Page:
Racing the Reaper Man Introduction: Overview

At the very start of this blog, back in January 2016, one of my first posts was entitled, Racing the Reaper Man. It is my metaphor for how we stay ahead of our slowly unwinding existence: by programming, action and choice. Life, after all, is the only countdown that goes up. The use the metaphorical Grim Reaper, that psychopomp of myth and mirth, suits my purpose. In my youth I used the phrase Reaper Man freely, as I was a biker of the less shiny kind, and we all used the term ‘man’ far too much. The best  embellishment of this myth was by the late, great Terry Pratchett, where DEATH became a bit of a rock star. I digress. My metaphor is as follows:

When we are born, a starting pistol fires and we set off along the timeline of life. The Reaper Man starts at the same time, but very slowly, at a fixed pace… notwithstanding innate health issues and accident, everything we chose to do to ourselves can affect our progress. To keep ahead of the Reaper Man, health and fitness are an imperative. Anyone who chooses an unhealthy path will be chased down sooner than they should. Life is never that simple, and there are times this dark figure will gain ground, but for me, I aim to stay ahead as long as I can and make sure he’s out of breath when he taps me on the shoulder. In my novel, Mr Gupta goes to the Sea, Gupta sees life in a similar way, but as a triptych: we are born, some procreate, we die. He sees only the first and last phases as a definite event, and the central part is an unknown land about which he believes you can only ever say ‘up to now’ with confidence. More famously by far, Douglas Adams wrote in The Hitchhiker’s Guide to the Galaxy’, that the meaning of life was worked out as being 42. So, in all these rather mixed metaphors, life – that middle bit – and its philosophical meaning is always up for debate, but never, ever certain.

Although I can become philosophical, I am also a stepper-backer. I have found that most debates forever shrink as they focus on the specks of irritation, rather than a logical, progressive overview. Politics, religion and social media are the greatest subjects for speck-focussing, and life can seem like a series of screaming strap-lines as a result. A statement is not factual without proof – proof is not true unless tested – tests are not certain unless repeatable. Opinions are generally strap-lines for lazy thinkers. Humans naturally believe what they want, based on personal bias, so to look at improving one’s life, it becomes necessary to learn to step back. So, for this blog, and its future incarnation as a book, I will step back and write what I know about making life healthier, fitter and better for the more mature person.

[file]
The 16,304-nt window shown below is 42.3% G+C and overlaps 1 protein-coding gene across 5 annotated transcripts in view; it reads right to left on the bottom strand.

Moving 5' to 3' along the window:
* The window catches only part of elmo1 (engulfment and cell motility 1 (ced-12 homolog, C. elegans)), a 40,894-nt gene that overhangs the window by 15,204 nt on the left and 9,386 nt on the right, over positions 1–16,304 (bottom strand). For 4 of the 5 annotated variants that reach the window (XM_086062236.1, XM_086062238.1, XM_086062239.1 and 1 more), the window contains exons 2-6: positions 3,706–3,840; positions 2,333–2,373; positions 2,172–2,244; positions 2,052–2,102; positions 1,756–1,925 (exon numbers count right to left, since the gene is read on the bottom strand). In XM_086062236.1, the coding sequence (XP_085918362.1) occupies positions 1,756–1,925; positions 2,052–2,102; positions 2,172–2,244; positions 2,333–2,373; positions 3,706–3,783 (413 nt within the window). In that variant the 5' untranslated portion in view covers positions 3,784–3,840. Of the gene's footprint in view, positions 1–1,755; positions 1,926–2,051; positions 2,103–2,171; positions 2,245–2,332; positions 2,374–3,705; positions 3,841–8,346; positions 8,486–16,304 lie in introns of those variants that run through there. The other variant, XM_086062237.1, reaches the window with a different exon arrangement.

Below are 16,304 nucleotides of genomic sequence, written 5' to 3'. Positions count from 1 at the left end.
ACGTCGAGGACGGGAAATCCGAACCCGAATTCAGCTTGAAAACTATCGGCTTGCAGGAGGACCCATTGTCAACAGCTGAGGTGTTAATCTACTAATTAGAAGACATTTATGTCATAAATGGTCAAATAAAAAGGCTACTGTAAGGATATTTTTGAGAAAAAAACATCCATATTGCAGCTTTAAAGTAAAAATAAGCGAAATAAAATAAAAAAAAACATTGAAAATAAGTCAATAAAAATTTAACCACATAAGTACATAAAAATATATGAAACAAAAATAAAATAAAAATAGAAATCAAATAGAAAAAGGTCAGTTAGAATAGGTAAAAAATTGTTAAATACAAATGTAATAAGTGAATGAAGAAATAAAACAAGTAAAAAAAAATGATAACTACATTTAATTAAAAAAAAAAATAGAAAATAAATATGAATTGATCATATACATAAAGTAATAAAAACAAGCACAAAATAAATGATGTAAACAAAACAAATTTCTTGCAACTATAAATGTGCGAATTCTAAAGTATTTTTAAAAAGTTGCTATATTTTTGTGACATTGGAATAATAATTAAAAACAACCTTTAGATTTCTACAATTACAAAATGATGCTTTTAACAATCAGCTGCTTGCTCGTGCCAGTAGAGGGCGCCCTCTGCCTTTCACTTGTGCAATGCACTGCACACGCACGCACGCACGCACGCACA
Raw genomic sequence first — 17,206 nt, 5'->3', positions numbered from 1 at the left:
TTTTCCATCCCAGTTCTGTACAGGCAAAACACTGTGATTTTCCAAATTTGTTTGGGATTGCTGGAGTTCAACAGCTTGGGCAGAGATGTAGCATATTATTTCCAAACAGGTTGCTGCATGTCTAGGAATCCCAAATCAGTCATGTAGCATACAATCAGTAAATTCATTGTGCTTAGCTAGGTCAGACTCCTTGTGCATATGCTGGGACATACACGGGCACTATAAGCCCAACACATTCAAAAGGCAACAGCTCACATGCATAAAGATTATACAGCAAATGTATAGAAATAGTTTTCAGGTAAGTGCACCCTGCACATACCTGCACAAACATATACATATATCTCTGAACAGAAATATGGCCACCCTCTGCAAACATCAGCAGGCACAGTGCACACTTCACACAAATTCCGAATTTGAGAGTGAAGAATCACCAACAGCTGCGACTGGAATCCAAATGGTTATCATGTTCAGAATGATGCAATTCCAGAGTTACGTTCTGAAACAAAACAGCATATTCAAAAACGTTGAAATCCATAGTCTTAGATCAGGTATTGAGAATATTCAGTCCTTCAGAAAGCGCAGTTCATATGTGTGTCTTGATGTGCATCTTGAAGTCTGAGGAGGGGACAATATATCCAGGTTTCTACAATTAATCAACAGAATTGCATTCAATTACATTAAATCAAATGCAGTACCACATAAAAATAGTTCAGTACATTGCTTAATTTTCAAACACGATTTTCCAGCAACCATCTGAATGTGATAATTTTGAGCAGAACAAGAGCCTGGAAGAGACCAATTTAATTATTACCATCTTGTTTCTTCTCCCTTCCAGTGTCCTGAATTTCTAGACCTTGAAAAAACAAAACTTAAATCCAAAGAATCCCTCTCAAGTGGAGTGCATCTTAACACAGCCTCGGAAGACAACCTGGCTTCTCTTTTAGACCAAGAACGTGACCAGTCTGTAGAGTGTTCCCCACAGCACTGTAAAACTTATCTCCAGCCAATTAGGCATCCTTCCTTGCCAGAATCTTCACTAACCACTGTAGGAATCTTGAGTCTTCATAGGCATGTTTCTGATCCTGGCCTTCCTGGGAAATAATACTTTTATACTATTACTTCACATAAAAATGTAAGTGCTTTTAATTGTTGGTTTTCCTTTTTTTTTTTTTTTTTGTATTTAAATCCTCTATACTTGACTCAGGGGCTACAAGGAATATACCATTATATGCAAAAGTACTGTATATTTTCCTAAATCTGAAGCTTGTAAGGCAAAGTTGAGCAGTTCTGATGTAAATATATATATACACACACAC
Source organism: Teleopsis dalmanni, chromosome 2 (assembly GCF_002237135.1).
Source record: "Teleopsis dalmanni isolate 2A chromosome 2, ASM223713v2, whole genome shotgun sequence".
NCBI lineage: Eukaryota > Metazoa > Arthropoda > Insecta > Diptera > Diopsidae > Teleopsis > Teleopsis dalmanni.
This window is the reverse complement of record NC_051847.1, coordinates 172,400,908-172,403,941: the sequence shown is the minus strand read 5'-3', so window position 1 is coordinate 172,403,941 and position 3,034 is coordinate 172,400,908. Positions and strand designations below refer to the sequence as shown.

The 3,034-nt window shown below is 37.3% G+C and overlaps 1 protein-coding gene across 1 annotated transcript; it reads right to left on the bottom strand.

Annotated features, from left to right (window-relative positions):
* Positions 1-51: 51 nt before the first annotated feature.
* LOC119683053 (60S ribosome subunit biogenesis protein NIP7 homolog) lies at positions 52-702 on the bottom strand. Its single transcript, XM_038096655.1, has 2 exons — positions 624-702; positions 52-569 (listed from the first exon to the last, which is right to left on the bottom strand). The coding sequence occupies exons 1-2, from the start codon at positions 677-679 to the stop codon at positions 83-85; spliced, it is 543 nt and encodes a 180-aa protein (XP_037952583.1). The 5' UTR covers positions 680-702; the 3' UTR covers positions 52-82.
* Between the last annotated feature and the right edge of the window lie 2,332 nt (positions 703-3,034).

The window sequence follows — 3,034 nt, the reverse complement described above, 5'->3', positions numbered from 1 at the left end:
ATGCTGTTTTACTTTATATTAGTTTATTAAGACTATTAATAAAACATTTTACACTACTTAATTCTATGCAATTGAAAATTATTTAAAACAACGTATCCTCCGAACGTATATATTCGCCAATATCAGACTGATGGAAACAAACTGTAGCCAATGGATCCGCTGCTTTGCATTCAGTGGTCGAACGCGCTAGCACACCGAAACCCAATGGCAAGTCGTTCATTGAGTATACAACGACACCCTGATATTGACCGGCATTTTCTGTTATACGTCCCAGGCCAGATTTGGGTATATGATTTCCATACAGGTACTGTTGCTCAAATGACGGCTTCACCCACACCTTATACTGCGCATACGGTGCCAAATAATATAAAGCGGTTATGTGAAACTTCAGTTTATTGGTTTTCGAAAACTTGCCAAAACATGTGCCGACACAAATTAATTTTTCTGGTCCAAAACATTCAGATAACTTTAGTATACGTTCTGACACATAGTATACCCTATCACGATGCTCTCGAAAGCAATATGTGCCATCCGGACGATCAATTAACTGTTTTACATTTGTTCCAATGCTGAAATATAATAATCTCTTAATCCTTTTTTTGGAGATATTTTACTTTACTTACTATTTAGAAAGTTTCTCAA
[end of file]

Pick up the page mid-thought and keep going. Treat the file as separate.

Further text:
Will it be my opinion? To a point, yes, but I will avoid the pitfalls outlined in the previous paragraph by explaining that I have carried out repeatable tests to validate what I write. I am my own experiment. Racing the Reaper Man explains pretty much what I have done to the machine that is my body. I’ll cover my early existence only to set the scene, but will focus on how I allowed the Reaper Man to get within touching distance, then gaining ground from my 50s into my 60s. Feel free to test what I place before you. I will never say “you must” as I’m an old rebel, so if I hear those words I tend to immediately think, “Oh, must I?” followed by, “Feck off!” If I haven’t tested something and then embraced it, why bother droning on to others? As the late, great Christopher Hitchens said, “What can be asserted without evidence can be dismissed without evidence.”  

What I will say is, one has choice. This is something that has become diluted in recent times. Generally you are, fitness wise, what you choose to be. How you treat your body is pretty well up to you. I often hear people justifying injurious habits, but never hear the same from those who follow a regime for a fuller, healthier life. Commonplace justifications tend to revolve around perceived rights and negative bias towards the healthy. A choice becomes a self-imposed right. How often have you said or heard:

“I deserved that treat, I’ve been good.”

“It’s Christmas, nothing wrong with letting your hair down.”

“I’m cutting down.”

“You’ve got to eat meat. Vegetarians are always ill.”

“I can’t run, I get bored.”

“You’ve gotta die sometime, so just enjoy it.”

There are hundreds more ways to justify personal bias and injurious habits. Therein lies the biggest hurdle to living rather than existing. Like it or not, we all delude ourself on a regular basis. What I have discovered is, it is best to be honest about it. Not to others, but to ourselves. Very often we evoke partially understood personal rights as a catalyst to apply excuses. My aim is to outline why I found it is my duty to seek a healthier way of living. Racing the Reaper Man is personal to me, and is meant to be applied to the individual. And the key is that word choice. That, I will deal with in one of my next blogs.

To sum up my intentions, I aim to map out a way to proceed from knowing one needs to do something, removing excuses, choosing to embrace change, and keeping ahead of the Reaper Man.

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